A funny and deceptively simple meditation on unconditional filial love

IS MOMMY?

A passel of tots discuss their moms' positive and negative aspects with uncontained glee.

"Is mommy tall... / or short?" an unseen narrator asks a crimson-haired tyke wearing a matching crimson dress with white polka dots. The child imagines "tall" (mommy leans down lovingly, about to pick up her dubious-looking daughter) and "short" (now the child looms over a suddenly shrunken, dismayed-looking mommy). With a turn of the page, a definitive, spread-dominating speech bubble declares, "Short!" Other child-and-mommy pairings demonstrate pretty or ugly, nice or mean, fun or boring, young or old, neat or messy; each mommy is loudly adjudged the negative alternative, the growing crowd of children reveling in the mischief. Frazee uses tempera in a limited palette of candy colors, black, and white on soft tan Manila paper, brush strokes giving each area of color (plus the white speech bubbles) luscious texture. The moms look like tall, elongated versions of their children, down to identically colored clothing and hair and distinctive hairstyles. In fluidity of line, simplicity and boldness of palette, and often peculiarity of hairstyle, the figures evoke Seuss’ Whos; in sheer impishness, these children are 100-percent Frazee. When asked, “Do you love your short, ugly, mean, boring, old, messy mommy?” however, there is no question in these children’s minds: “Yes!”

A funny and deceptively simple meditation on unconditional filial love . (Picture book. 3-5)

Pub Date: Nov. 3, 2015

ISBN: 978-1-4814-0292-7

Page Count: 40

Publisher: Beach Lane/Simon & Schuster

Review Posted Online: Aug. 31, 2015

Kirkus Reviews Issue: Sept. 15, 2015

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It’s a bit hard to dance, or count, to this beat.

ONE MORE DINO ON THE FLOOR

Dinos that love to move and groove get children counting from one to 10—and perhaps moving to the beat.

Beginning with a solo bop by a female dino (she has eyelashes, doncha know), the dinosaur dance party begins. Each turn of the page adds another dino and a change in the dance genre: waltz, country line dancing, disco, limbo, square dancing, hip-hop, and swing. As the party would be incomplete without the moonwalk, the T. Rex does the honors…and once they are beyond their initial panic at his appearance, the onlookers cheer wildly. The repeated refrain on each spread allows for audience participation, though it doesn’t easily trip off the tongue: “They hear a swish. / What’s this? / One more? / One more dino on the floor.” Some of the prehistoric beasts are easily identifiable—pterodactyl, ankylosaurus, triceratops—but others will be known only to the dino-obsessed; none are identified, other than T-Rex. Packed spreads filled with psychedelically colored dinos sporting blocks of color, stripes, or polka dots (and infectious looks of joy) make identification even more difficult, to say nothing of counting them. Indeed, this fails as a counting primer: there are extra animals (and sometimes a grumpy T-Rex) in the backgrounds, and the next dino to join the party pokes its head into the frame on the page before. Besides all that, most kids won’t get the dance references.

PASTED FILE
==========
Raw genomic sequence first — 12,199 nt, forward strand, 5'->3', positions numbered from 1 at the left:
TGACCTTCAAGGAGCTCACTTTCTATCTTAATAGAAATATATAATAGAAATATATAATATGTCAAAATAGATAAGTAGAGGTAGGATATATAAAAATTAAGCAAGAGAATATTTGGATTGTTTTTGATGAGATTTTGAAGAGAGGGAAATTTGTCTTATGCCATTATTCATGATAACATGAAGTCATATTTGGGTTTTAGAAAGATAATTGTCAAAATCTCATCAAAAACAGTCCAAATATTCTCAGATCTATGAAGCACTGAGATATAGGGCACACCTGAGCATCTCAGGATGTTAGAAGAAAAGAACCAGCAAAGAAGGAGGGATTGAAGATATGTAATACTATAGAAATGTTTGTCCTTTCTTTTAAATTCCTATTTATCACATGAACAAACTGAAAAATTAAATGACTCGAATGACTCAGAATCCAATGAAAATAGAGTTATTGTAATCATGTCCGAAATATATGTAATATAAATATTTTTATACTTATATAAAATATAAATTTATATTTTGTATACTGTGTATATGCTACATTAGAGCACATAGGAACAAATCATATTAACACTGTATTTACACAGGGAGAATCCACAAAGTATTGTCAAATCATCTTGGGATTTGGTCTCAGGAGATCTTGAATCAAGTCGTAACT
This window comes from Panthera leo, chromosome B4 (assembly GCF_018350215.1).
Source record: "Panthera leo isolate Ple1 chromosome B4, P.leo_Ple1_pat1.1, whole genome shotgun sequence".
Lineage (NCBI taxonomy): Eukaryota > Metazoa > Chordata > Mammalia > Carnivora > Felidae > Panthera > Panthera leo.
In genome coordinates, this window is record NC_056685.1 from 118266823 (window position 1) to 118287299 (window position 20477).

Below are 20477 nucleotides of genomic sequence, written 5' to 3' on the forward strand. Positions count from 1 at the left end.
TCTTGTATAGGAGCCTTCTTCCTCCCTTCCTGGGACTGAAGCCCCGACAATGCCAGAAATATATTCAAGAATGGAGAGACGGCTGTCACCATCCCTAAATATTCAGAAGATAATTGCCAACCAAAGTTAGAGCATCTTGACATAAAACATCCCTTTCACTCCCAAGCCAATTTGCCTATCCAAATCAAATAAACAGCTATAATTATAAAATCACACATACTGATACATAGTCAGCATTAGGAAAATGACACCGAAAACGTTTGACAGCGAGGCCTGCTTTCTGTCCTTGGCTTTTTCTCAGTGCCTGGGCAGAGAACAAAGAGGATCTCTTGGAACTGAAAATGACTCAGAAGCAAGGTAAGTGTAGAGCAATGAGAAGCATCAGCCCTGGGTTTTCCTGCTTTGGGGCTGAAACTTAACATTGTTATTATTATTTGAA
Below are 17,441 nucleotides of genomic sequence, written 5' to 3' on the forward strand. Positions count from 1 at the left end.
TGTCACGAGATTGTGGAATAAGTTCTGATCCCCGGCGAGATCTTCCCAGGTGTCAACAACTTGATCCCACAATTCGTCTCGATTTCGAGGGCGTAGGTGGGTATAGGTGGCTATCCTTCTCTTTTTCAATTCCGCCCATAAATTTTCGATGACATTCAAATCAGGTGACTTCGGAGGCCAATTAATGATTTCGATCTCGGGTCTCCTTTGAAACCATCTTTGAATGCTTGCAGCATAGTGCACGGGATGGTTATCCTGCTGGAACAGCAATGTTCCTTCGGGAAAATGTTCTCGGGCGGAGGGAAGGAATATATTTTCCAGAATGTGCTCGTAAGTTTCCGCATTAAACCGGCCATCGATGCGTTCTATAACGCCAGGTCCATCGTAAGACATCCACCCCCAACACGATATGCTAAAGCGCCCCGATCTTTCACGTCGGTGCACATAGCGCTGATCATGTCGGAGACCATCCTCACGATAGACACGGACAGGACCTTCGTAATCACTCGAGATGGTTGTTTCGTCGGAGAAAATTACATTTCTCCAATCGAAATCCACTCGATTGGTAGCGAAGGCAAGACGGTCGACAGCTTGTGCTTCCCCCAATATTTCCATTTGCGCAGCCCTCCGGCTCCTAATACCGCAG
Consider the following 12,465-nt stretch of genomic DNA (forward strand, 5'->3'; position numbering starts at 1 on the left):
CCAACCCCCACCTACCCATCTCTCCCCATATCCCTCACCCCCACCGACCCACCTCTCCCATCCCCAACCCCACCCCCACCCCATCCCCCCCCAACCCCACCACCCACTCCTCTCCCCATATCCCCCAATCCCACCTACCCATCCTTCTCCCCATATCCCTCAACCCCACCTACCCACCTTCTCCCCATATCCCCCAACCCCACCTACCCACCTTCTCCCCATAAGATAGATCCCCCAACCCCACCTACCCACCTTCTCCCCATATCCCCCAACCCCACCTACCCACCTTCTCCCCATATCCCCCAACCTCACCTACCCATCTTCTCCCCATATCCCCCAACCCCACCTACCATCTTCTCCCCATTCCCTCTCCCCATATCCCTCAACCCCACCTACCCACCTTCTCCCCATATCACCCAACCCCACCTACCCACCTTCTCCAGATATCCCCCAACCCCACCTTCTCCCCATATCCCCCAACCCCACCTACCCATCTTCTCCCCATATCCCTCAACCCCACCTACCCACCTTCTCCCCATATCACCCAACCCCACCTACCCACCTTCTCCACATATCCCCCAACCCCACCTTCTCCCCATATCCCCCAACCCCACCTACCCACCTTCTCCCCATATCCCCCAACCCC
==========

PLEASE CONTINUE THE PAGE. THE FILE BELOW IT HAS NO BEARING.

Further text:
It’s a bit hard to dance, or count, to this beat. (Picture book. 3-5)

Pub Date: March 1, 2016

ISBN: 978-0-8075-1598-3

Page Count: 32

Publisher: Whitman

Review Posted Online: Jan. 20, 2016

Kirkus Reviews Issue: Feb. 1, 2016

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WITH ALL MY HEART

A caregiving bear shares with its cub how love has defined their relationship from the first moment and through the years as the cub has grown.

With rhymes and a steady rhythm that are less singsong-y than similar books, Stansbie seems to have hit a sweet spot for this offering on the I-love-you-always shelf. Readers follow the adult and child as they share special moments together—a sunset, a splash in a pond, climbing a tree, a snuggle—and the adult tells the child that the love it feels has only grown. Stansbie also takes care not to put promises in the adult bear’s mouth that can’t be delivered, acknowledging that physical proximity is not always possible: “Wherever you are, / even when we’re apart… // I’ll love you forever / with all of my heart.” The large trim size helps the sweet illustrations shine; their emphasis is on the close relationship between parent and child. Shaped peekaboo windows offer glimpses of preceding and succeeding pages, images and text carefully placed to work whatever the context. While the die cuts on the interior pages will not hold up to rough handling, they do add whimsy and delight to the book as a whole: “And now that you’re bigger, / you make my heart sing. / My / beautiful / wonderful / magical / thing.” Those last three adjectives are positioned in leaf-shaped cutouts, the turn of the page revealing the roly-poly cub in a pile of leaves, three formed by the die-cuts. Opposite, three vignettes show the cub appreciating the “beautiful,” the “wonderful,” and the “magical.”

Sweet. (Picture book. 3-5)

Pub Date: Dec. 3, 2019

ISBN: 978-1-68412-910-2

Page Count: 32

Publisher: Silver Dolphin

Review Posted Online: Oct. 13, 2019

Kirkus Reviews Issue: Nov. 1, 2019

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